By Jessica Anne Wood, journalist, Justmoney
The Commission for Conciliation, Mediation and Arbitration (CCMA) has noted an increase in the number of small and large-scale retrenchment cases brought before it.
It has blamed the increase in the number of referrals since 2009/2010 on the last global economic crisis.
To tackle this problem, the CCMA launched a job insecurity crisis committee. It will be “embarking on an urgent action plan to support businesses in distress and the job insecurity spike,” revealed the CCMA.
Unfair dismissal and unfair labour practices
There are a number of incidents where dismissals can be viewed as fair. According to the Department of Labour, a dismissal is deemed fair if, “the specific needs of a job are not being met, [and/or] a worker has reached retirement age.”
However, the CCMA pointed out that there are a number of unfair labour practices. These are:
• Unfair conduct of the employer relating to the promotion, demotion or training of an employee or relating to the provision of benefits to an employee.
• The unfair suspension of an employee or any other unfair disciplinary action short of dismissal in respect of an employee.
• A failure or refusal by an employer to reinstate or re-employ a former employee in terms of any agreement.
• An occupational detriment, other than dismissal, in contravention of the Protected Disclosures Act of 2000 on account of an employee having made a protected disclosure as defined in that Act.
A dismissal will be deemed “automatically unfair” under the following conditions:
• Dismissal for participation in a lawful strike or protest action and dismissal for refusal to do work normally done by an employee on a lawful strike;
• Dismissal to compel an employee to accept a demand in respect of a matter of mutual interest;
• Dismissal because an employee exercised a right conferred by the Labour Relations Act (LRA);
• Dismissal for reasons related to an employee’s pregnancy;
• Dismissal as a result of unfair discrimination;
• Dismissal related to a transfer, or a reason related to a transfer as contemplated in section 197 or 197A of the LRA; and
• Dismissal in contravention of the Protected Disclosures Act of 2000, by the employer, because of the employee having made a protected disclosure.
The retrenchment process
When an employer is first contemplating retrenching employees, a consultation process needs to take place through a workplace forum, with a registered trade union whose members are likely to be affected, and with the employees who are likely to be affected, explained the CCMA.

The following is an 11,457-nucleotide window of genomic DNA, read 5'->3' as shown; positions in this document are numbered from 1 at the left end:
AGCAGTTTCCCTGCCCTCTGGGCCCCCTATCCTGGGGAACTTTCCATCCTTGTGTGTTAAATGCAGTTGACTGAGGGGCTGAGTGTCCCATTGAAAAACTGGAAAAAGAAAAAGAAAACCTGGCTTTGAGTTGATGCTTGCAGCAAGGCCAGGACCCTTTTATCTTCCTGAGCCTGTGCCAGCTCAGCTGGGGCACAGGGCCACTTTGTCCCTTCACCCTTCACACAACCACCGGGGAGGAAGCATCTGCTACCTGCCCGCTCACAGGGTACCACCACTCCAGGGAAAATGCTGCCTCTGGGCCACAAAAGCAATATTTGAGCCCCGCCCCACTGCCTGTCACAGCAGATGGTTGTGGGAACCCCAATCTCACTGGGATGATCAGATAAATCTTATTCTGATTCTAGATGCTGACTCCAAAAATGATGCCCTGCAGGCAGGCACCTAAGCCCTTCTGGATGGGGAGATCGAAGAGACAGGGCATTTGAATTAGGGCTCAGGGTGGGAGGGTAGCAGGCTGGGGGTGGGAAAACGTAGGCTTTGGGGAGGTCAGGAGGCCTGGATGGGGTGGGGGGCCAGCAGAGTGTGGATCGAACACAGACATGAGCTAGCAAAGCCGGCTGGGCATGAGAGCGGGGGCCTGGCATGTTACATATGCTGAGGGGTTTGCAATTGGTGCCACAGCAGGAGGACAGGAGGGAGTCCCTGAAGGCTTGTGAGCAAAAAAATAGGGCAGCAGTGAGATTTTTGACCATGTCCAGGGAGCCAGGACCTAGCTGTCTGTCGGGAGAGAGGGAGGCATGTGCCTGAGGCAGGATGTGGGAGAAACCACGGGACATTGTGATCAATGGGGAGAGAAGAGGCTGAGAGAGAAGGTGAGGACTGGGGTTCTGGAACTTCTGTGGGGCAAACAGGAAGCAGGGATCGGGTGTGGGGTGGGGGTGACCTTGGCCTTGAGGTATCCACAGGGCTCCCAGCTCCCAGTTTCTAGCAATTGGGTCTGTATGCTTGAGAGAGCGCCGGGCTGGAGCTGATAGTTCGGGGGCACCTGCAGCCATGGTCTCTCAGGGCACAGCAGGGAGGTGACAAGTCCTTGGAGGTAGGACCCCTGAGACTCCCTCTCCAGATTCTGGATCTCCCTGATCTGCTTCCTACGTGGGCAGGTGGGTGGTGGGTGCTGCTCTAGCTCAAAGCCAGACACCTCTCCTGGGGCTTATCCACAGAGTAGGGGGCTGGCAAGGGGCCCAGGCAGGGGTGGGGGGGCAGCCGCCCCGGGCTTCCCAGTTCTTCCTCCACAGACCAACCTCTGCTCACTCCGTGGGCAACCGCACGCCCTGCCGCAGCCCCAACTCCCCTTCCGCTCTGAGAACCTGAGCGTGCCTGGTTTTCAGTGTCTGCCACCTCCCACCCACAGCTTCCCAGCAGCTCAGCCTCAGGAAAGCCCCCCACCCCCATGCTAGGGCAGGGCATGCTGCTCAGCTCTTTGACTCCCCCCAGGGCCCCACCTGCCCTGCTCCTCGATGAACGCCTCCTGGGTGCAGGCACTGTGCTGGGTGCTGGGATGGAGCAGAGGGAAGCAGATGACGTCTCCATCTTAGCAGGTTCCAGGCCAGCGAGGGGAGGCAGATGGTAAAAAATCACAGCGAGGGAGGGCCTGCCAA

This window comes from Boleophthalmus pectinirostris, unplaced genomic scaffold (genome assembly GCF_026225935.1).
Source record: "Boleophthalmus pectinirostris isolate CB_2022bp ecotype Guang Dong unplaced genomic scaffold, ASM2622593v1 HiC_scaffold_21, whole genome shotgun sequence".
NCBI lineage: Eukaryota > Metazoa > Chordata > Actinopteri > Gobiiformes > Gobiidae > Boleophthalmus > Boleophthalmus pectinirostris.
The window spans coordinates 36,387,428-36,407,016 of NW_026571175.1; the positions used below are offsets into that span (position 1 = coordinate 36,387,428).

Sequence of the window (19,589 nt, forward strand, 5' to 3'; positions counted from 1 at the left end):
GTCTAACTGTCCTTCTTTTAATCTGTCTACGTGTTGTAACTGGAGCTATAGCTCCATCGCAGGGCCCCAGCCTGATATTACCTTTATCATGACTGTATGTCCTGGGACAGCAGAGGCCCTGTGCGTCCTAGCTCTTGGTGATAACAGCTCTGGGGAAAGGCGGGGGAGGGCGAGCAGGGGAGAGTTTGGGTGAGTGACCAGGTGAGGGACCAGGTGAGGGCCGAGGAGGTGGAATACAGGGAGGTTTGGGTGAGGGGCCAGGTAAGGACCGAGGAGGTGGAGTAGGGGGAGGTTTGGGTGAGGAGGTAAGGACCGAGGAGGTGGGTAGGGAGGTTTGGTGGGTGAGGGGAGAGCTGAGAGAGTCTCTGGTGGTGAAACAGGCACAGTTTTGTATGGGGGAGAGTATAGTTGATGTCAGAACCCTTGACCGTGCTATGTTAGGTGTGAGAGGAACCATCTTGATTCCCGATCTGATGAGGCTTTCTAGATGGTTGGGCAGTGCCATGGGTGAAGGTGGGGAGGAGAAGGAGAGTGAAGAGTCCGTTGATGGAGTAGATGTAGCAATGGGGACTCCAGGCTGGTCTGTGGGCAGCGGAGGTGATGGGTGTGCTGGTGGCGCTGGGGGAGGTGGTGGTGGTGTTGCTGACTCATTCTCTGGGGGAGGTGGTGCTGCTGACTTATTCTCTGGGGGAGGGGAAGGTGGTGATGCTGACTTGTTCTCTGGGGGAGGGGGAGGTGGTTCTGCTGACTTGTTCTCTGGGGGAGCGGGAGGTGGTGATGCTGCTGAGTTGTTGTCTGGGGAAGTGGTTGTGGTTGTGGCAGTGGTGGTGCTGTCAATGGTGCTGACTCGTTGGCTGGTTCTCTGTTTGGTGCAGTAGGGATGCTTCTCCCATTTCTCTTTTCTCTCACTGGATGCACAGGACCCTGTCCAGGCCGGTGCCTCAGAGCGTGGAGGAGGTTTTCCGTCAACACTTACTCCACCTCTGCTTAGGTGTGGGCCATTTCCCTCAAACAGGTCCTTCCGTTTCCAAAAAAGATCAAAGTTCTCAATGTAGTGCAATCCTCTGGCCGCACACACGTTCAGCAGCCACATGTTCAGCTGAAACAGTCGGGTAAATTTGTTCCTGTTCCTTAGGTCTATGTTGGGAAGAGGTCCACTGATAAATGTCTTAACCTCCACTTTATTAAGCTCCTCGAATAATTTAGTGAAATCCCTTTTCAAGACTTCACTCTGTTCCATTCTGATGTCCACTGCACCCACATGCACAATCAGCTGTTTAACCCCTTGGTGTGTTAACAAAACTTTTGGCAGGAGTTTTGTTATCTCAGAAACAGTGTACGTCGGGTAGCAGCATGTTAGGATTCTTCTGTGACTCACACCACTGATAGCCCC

It is important that an attempt is made to reach a consensus on avoiding and/or minimising dismissals, the timing of dismissals, the method for selecting which employees will be dismissed, ways to lessen the effect of retrenchment, and severance pay.
During the retrenchment process, an employer must disclose the following information in writing:
• the reasons for retrenchment,
• alternatives considered and why they were rejected,
• the number of employees likely to be affected and their job categories,
• the proposed method of selection for the employees who will be retrenched,
• the timing of the retrenchments,
• the proposed severance pay,
• the assistance that the employer will be offering to assist employees, such as allowing time off for employees to attend interviews, and
• the possibility of future re-employment.
Once the above has been completed, the employer must provide the other consulting party (i.e. the employees or trade union) the “opportunity to make presentations that must be considered and responded to,” revealed the CCMA.
If no agreement is reached for what criteria will be used to select who will be retrenched, a fair and objective set of criteria must be implemented. According to the CCMA, this is often the last in first out principle. However, if there are employees with key skills, selection may be based on performance, and poor performance records can be taken into consideration.
After the employees have been selected, the necessary payments need to be made. These include:
• Severance pay: Employees should be paid at least one week’s salary for each completed year of service. However, the CCMA highlighted: “Should an employee unreasonably refuse an offer of alternative employment he/she will not be entitled to a severance package.”
• Outstanding leave must be paid out.
• Notice pay: Employees are entitled to a notice period for the termination of their work, and are entitled to pay for the period of notice. According to the CCMA the employer may or may not require an employee to work during the notice period.
Period of employment Notice period
Less than six months One week
Between six months and one year Two weeks
More than one year Four weeks
“Domestic and farm workers who have been employed for more than six months, must receive four weeks’ notice,” added the CCMA.
• Depending on the employment contract, employees may be entitled to other payments, such as pro rata payment of bonus, pension and provident fund.